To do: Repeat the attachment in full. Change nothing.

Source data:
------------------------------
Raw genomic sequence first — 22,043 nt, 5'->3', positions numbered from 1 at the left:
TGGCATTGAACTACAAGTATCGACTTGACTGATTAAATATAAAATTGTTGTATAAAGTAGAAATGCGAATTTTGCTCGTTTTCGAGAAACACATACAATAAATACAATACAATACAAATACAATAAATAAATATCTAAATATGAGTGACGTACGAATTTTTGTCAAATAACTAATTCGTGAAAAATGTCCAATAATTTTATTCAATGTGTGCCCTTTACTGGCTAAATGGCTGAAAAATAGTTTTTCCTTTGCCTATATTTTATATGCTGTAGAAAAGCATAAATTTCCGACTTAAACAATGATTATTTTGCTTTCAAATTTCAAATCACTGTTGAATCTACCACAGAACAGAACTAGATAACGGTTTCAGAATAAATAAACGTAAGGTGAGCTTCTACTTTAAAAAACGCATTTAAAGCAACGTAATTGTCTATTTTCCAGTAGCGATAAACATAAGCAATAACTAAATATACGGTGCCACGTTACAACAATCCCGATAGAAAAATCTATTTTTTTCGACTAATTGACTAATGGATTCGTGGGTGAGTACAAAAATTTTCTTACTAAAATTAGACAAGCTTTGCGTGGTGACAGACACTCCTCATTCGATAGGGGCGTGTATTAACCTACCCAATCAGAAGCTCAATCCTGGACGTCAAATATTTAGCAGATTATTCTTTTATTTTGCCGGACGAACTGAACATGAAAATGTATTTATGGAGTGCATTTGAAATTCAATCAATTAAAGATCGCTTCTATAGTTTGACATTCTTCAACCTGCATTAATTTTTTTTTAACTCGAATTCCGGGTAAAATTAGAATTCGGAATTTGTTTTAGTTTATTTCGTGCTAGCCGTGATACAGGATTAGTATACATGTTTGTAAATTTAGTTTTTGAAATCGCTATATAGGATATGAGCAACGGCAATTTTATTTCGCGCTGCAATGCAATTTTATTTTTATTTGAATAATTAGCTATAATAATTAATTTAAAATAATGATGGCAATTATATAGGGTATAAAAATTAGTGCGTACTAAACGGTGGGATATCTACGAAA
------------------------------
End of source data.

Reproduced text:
Raw genomic sequence first — 22,043 nt, 5'->3', positions numbered from 1 at the left:
TGGCATTGAACTACAAGTATCGACTTGACTGATTAAATATAAAATTGTTGTATAAAGTAGAAATGCGAATTTTGCTCGTTTTCGAGAAACACATACAATAAATACAATACAATACAAATACAATAAATAAATATCTAAATATGAGTGACGTACGAATTTTTGTCAAATAACTAATTCGTGAAAAATGTCCAATAATTTTATTCAATGTGTGCCCTTTACTGGCTAAATGGCTGAAAAATAGTTTTTCCTTTGCCTATATTTTATATGCTGTAGAAAAGCATAAATTTCCGACTTAAACAATGATTATTTTGCTTTCAAATTTCAAATCACTGTTGAATCTACCACAGAACAGAACTAGATAACGGTTTCAGAATAAATAAACGTAAGGTGAGCTTCTACTTTAAAAAACGCATTTAAAGCAACGTAATTGTCTATTTTCCAGTAGCGATAAACATAAGCAATAACTAAATATACGGTGCCACGTTACAACAATCCCGATAGAAAAATCTATTTTTTTCGACTAATTGACTAATGGATTCGTGGGTGAGTACAAAAATTTTCTTACTAAAATTAGACAAGCTTTGCGTGGTGACAGACACTCCTCATTCGATAGGGGCGTGTATTAACCTACCCAATCAGAAGCTCAATCCTGGACGTCAAATATTTAGCAGATTATTCTTTTATTTTGCCGGACGAACTGAACATGAAAATGTATTTATGGAGTGCATTTGAAATTCAATCAATTAAAGATCGCTTCTATAGTTTGACATTCTTCAACCTGCATTAATTTTTTTTTAACTCGAATTCCGGGTAAAATTAGAATTCGGAATTTGTTTTAGTTTATTTCGTGCTAGCCGTGATACAGGATTAGTATACATGTTTGTAAATTTAGTTTTTGAAATCGCTATATAGGATATGAGCAACGGCAATTTTATTTCGCGCTGCAATGCAATTTTATTTTTATTTGAATAATTAGCTATAATAATTAATTTAAAATAATGATGGCAATTATATAGGGTATAAAAATTAGTGCGTACTAAACGGTGGGATATCTACGAAA